BOARD AUTHORIZES PURCHASE OF NEW PENSION SYSTEM MANAGEMENT SOFTWARE
For the past 12 months, a team of associates from STRS Ohio¹s Information Technology Services, Member Benefits and Finance areas has focused its attention on the system¹s pension management computer system, known as Legacy. This system has been in existence for 12 years, but has become obsolescent, complex and increasingly expensive to operate. Consequently, it was determined that the best and most cost-effective solution for STRS Ohio was to replace the system. After extensive review and evaluation of several options, the staff recommended -- and the Retirement Board concurred -- that the Legacy system should be replaced with the Vitech V3 system. This system will manage all benefits processing and payments and employer payroll reporting for STRS Ohio, as well as the call tracking system that monitors STRS Ohio¹s Member Services Center and the electronic workflow system that is used to manage thousands of member documents. While upfront costs will be incurred by STRS Ohio to purchase and implement the Vitech V3 system over the next three years, it is expected that the system will ultimately result in less annual operating costs to STRS Ohio due to the need for fewer staff and outside consultants to support the system. Over the next three years, STRS Ohio will pay Vitech $13.2 million for the purchase of its software and implementation of the system. Up to an additional $6.3 million will be spent for additional project elements including hardware, other supportive software, maintenance fees and staff training. The new system will be up and running by October 2008.
NEW INTEREST RATE ADOPTED FOR ACCOUNT WITHDRAWALS
The Retirement Board approved changing the annual interest rate paid on member withdrawals to 2% for members with less than three years of service credit and to 3% for members with three or more years of service credit, effective Jan.1, 2006, through Dec. 31, 2006. These changes put STRS Ohio¹s rates more in line with market interest rates that have declined significantly since the percentage rates for member withdrawals were last changed in 1998.
RETIREMENT, INVESTMENT TRANSACTIONS APPROVED
The Retirement Board approved the following retirements and investment transactions:
• 24 disability retirements were granted.
• 71 active members were approved for service retirement; 60 inactive retirements were approved.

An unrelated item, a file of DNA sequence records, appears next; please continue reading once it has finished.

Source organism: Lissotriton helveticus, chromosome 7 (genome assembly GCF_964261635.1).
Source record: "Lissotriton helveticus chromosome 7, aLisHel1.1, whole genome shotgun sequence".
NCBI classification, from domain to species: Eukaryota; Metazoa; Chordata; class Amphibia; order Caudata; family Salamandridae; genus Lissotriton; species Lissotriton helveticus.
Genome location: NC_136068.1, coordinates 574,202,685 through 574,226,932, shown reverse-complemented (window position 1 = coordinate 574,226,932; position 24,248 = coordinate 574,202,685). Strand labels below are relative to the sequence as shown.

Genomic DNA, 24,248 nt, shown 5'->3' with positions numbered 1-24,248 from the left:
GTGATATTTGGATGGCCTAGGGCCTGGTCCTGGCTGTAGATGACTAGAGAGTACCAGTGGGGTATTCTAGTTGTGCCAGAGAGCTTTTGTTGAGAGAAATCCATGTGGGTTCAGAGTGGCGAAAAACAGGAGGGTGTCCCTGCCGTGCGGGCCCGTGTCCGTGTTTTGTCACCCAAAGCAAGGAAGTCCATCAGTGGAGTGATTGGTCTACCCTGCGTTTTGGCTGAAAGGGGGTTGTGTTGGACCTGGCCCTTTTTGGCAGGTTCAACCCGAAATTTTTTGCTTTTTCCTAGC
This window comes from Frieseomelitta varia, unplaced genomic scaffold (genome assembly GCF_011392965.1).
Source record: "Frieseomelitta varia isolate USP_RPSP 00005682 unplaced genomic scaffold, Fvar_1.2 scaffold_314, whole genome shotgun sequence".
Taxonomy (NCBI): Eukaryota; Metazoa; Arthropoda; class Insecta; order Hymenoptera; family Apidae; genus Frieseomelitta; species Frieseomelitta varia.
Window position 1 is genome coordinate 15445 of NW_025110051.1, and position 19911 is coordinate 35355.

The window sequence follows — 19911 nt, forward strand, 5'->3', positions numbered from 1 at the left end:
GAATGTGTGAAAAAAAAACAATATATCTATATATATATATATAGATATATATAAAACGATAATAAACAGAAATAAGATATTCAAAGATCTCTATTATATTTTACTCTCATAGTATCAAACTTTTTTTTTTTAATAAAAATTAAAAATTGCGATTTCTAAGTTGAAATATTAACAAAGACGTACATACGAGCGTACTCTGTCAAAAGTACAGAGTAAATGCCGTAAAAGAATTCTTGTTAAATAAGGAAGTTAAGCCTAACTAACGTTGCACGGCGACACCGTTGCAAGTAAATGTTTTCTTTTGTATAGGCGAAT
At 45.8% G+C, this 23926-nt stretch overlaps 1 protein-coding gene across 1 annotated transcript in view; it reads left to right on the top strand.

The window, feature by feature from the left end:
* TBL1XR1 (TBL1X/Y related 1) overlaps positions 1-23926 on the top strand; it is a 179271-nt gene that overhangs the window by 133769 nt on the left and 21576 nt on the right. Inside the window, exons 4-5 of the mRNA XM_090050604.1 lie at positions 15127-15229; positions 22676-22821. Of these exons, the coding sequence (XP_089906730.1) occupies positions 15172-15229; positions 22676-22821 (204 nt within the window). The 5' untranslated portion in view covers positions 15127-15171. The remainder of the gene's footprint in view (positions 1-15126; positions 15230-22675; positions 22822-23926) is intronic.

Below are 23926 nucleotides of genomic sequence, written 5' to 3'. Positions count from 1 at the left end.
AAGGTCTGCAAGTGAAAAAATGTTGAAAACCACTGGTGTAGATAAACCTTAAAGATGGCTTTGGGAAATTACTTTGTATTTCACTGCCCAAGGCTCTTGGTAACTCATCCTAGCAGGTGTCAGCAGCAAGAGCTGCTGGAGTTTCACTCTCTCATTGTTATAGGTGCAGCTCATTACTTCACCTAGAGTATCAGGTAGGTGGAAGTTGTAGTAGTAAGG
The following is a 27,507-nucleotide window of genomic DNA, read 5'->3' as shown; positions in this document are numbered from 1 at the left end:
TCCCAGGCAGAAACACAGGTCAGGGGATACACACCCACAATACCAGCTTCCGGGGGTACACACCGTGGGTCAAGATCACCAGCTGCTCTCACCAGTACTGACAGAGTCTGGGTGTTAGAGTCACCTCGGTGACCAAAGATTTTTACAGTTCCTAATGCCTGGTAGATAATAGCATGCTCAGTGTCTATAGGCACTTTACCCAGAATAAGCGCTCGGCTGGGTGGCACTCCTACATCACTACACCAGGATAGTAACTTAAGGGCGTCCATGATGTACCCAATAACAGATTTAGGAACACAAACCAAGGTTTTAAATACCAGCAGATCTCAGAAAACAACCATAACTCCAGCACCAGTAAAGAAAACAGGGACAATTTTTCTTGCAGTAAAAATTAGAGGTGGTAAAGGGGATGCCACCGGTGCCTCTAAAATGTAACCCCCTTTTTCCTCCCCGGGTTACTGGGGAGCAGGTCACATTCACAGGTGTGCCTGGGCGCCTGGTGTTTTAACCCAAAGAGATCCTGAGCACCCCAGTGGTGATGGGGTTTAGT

• In November, fixed-income purchases totaled $864.8 million, domestic equity purchases totaled $608.6 million and real estate purchases totaled $22.2 million.
ADDITIONAL ITEMS REPORTED AT THE MEETING BY EXECUTIVE DIRECTOR DAMON ASBURY
Retirement system legislation on committee schedule
H.B. 272 remains under review of the House Financial Institutions, Real Estate and Securities Committee as amendments to the bill are drafted. The bill had originally pertained solely to the Ohio Public Employees Retirement System. Once the committee adopts the amendments, the bill will contain provisions relating to all five public retirement systems. Changes being sought by STRS Ohio include administrative changes, as well as changes suggested by Ohio Retirement Study Council staff and approved by the Council relative to medical savings accounts and reemployed retiree health care. The bill is being sponsored by Rep. Michelle Schneider (R-Madiera).
Medical Mutual Health Advocacy Program Pilot discussed with HCA
Staff and representatives from the Health Care Advocates for STRS (HCA) met with Medical Mutual to discuss results of the first phases of the Health Advocacy Pilot, a wellness initiative underwritten by Medical Mutual. The pilot population includes about 1,600 STRS Ohio Medical Mutual enrollees who reside in Cuyahoga County. Using the combination of a health risk assessment tool and health screenings, the pilot is designed to help enrollees identify their risks for certain diseases and make lifestyle and behavior choices to improve their health. Staff and the HCA representatives discussed possible next steps of the pilot, which entails Medical Mutual undertaking interventions to assist pilot participants in making lifestyle and behavior changes.